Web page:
Twenty-four cm in height, $17 million in prize money and a universe of celebrity status separate Maria Sharapova from Sara Errani, but these two worlds will collide in the French Open final on Saturday.
The tall and elegant Sharapova purred like a Rolls Royce as she trampled Petra Kvitova 6-3, 6-3 to exact a modicum of payback after the Czech had beaten her in the Wimbledon final last year.
Waiting for her there is the petite Sara Errani, who despite her slender frame, masterminded semi-final success over the heavy-hitting Sam Stosur with a gameplan forged of guile and guts.
Whether or not a cerebral approach, which resulted in a 7-5, 1-6, 6-3 victory, will be enough to upset the last remaining superstar in the women's game remains to be seen.Back to the top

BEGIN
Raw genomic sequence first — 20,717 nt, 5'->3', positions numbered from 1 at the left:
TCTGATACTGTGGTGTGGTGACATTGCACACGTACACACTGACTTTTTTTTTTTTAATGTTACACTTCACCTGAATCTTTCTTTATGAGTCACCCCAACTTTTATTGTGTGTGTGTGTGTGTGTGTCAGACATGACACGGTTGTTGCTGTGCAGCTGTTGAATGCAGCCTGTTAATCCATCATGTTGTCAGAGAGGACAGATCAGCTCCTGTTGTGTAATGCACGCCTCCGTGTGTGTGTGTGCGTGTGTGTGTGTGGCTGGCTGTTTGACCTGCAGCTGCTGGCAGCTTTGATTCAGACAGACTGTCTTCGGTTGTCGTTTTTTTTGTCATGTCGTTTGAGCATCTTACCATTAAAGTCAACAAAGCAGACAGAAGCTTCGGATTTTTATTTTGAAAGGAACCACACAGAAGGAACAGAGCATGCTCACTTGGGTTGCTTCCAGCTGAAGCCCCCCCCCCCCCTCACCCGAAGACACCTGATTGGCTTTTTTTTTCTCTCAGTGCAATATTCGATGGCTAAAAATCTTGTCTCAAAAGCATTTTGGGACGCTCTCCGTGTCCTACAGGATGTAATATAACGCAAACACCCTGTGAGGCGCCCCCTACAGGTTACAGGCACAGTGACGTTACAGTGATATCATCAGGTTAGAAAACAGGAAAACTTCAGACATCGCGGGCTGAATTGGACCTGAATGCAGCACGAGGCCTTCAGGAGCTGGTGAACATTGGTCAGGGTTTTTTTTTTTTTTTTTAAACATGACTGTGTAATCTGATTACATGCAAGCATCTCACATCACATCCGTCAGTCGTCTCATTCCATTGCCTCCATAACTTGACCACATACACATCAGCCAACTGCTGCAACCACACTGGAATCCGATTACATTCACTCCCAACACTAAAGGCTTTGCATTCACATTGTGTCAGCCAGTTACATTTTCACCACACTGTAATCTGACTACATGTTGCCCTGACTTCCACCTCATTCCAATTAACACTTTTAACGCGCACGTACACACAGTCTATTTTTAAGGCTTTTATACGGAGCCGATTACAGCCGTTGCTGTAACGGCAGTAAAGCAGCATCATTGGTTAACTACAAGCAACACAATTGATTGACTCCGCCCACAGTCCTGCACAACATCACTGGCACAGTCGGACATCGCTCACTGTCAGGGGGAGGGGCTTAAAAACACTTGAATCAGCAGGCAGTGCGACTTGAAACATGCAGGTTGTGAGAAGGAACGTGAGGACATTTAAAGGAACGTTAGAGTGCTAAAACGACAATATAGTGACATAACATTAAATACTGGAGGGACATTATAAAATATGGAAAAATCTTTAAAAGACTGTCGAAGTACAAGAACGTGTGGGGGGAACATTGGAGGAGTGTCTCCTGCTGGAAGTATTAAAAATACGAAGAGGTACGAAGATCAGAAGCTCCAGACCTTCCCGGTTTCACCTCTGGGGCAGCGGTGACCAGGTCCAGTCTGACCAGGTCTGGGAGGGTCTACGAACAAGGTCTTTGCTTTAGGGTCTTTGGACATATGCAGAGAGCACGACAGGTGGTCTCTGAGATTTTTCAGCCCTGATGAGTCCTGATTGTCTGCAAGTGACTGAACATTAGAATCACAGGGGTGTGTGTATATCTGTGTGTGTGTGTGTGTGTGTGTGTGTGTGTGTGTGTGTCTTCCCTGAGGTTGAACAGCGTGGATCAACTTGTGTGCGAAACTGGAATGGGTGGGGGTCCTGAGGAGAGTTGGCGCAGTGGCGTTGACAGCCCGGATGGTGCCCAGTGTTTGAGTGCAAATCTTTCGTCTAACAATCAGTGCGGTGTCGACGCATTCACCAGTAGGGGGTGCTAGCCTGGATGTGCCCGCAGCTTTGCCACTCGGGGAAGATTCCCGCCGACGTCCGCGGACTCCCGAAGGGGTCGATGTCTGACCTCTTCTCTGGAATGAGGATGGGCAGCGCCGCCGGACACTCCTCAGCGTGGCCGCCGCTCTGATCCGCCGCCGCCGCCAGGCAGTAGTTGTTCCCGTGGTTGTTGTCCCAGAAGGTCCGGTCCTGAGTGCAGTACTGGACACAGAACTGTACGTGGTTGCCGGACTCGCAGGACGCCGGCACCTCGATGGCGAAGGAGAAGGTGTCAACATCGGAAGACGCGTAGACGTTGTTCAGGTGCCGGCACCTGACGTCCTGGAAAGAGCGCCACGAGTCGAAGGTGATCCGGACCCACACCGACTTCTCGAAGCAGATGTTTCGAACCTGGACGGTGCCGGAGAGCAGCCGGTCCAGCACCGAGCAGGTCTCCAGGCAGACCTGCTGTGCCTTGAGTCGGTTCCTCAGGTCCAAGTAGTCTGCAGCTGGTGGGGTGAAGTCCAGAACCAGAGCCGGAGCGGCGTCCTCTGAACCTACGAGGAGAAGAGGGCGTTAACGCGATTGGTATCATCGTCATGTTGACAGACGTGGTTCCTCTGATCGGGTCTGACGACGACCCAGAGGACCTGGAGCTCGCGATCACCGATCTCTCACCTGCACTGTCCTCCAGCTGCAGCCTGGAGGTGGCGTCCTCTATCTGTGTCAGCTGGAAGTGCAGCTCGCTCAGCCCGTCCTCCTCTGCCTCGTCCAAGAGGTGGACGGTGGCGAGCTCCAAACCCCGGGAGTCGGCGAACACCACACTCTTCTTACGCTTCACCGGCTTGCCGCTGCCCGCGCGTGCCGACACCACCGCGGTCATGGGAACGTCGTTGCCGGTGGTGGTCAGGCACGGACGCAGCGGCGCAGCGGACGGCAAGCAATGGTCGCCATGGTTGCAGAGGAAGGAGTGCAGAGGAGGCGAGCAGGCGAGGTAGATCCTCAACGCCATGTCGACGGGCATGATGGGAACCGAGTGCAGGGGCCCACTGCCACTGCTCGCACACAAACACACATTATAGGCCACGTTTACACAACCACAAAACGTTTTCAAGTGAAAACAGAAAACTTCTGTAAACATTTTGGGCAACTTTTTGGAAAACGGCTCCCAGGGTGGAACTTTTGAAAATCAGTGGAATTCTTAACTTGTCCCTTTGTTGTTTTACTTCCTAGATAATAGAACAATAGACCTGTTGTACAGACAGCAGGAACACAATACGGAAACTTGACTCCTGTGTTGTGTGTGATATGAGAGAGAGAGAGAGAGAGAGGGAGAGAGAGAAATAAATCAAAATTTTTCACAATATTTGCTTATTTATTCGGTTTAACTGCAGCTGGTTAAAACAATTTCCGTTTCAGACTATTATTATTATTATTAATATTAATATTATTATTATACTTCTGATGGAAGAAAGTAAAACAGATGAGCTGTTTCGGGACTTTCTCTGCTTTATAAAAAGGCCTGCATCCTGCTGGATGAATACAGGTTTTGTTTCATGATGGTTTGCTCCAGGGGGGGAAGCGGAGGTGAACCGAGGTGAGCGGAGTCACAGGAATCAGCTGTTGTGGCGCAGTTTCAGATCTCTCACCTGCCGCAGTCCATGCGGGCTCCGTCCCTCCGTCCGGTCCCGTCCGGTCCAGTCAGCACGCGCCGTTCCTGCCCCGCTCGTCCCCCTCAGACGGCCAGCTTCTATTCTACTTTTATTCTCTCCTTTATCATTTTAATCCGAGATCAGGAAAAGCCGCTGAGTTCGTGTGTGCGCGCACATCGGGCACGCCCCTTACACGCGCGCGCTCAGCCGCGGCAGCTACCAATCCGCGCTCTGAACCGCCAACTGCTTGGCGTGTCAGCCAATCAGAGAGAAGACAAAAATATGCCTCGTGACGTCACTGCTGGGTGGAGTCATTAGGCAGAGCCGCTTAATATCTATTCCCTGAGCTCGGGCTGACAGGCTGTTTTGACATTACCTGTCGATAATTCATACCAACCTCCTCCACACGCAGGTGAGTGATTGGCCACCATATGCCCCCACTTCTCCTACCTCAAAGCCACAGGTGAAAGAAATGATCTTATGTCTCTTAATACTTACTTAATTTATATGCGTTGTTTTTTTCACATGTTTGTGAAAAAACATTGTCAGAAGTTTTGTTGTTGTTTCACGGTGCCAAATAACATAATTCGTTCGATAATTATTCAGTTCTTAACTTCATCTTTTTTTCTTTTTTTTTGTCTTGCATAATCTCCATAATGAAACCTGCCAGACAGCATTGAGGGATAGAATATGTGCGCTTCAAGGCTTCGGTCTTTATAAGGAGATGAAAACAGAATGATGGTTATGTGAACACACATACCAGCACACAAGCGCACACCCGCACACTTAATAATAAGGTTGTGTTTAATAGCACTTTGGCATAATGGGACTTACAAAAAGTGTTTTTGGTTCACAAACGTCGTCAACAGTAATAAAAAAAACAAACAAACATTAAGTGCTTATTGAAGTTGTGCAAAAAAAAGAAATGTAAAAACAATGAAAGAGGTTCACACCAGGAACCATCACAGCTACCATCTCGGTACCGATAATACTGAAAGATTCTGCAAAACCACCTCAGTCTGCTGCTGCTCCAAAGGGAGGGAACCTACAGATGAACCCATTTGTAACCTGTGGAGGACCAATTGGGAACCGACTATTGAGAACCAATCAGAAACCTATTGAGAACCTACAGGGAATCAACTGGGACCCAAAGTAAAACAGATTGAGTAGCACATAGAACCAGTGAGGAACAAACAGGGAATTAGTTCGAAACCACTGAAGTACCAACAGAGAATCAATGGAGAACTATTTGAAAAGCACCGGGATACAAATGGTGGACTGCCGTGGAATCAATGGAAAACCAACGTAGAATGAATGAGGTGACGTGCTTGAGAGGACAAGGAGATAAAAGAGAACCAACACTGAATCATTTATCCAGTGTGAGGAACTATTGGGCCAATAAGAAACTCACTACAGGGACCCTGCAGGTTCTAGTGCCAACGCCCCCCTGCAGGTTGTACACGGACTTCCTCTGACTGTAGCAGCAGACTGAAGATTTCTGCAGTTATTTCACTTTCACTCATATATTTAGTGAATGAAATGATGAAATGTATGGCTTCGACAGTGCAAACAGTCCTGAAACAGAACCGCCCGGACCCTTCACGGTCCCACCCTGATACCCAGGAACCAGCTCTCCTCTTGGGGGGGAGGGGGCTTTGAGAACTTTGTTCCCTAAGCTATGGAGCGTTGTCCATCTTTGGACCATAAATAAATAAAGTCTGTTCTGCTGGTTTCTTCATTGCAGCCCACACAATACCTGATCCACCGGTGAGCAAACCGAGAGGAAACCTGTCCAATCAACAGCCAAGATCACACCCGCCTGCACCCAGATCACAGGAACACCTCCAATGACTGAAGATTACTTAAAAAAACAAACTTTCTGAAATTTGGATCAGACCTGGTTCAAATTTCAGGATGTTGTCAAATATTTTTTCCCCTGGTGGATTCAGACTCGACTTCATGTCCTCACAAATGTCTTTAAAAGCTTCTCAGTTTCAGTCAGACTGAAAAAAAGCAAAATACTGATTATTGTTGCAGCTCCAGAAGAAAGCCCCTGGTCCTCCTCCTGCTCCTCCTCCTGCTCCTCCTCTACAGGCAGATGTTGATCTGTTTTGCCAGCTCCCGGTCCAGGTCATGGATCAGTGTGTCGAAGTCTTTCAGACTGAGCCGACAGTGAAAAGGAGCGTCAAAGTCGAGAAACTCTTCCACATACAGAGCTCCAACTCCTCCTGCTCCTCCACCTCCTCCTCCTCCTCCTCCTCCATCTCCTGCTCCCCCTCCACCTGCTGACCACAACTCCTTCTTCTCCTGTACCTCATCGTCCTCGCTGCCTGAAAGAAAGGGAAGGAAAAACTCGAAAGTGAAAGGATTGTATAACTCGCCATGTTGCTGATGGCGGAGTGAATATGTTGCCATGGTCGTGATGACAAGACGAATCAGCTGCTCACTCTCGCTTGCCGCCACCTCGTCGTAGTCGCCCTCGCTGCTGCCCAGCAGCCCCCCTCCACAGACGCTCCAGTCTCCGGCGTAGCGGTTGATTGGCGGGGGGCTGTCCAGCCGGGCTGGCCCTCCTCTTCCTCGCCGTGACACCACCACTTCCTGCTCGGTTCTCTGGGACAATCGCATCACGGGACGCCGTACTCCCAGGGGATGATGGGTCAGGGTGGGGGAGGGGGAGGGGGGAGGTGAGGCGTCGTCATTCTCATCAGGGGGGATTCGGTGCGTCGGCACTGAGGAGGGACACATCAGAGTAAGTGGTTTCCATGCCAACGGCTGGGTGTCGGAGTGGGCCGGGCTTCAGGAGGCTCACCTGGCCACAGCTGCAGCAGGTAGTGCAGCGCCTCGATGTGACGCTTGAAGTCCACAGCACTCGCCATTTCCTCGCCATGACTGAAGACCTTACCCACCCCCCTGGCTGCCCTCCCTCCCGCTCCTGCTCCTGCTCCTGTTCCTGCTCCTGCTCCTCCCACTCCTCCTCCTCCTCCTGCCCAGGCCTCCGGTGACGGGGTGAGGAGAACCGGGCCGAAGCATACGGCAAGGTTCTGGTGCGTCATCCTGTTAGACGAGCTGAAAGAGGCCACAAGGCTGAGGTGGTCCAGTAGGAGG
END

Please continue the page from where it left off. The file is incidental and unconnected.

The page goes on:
With the Williams sisters on the wane, Justine Henin retired and Kim Clijsters set to follow after the US Open, Sharapova is the big box-office attraction.
Her victory over Kvitova underlined her status by returning her to the pinnacle of the rankings, whilst in the process heightening the sense that Sharapova and Errani come from opposite ends of the tennis spectrum.
“It’s a long road back; it’s a long process,” said Sharapova, who was ranked 126 three
years ago following a shoulder surgery. “It’s a lot of days of frustration and uncertainty, not knowing if you’ll ever get there, not knowing how much you want it, not knowing whether it would be a moment like that for you again.”
Errani, meanwhile, is enjoying her first act on tennis’ big stage.
“Maybe my problem always was that I couldn’t ... win with the strong players,” said Errani on Thursday. “But now I beat three in a row. I’m in the final in a Grand Slam. So I have to maybe try to think a bit different.”
Entering Roland Garros, Errani was 0-28 against opponents in the top 10.
Now, she has back-to-back wins against No. 10 Angelique Kerber and No. 6 Stosur, along with win over past French Open champions Ana Ivanovic and Svetlana Kuznetsova.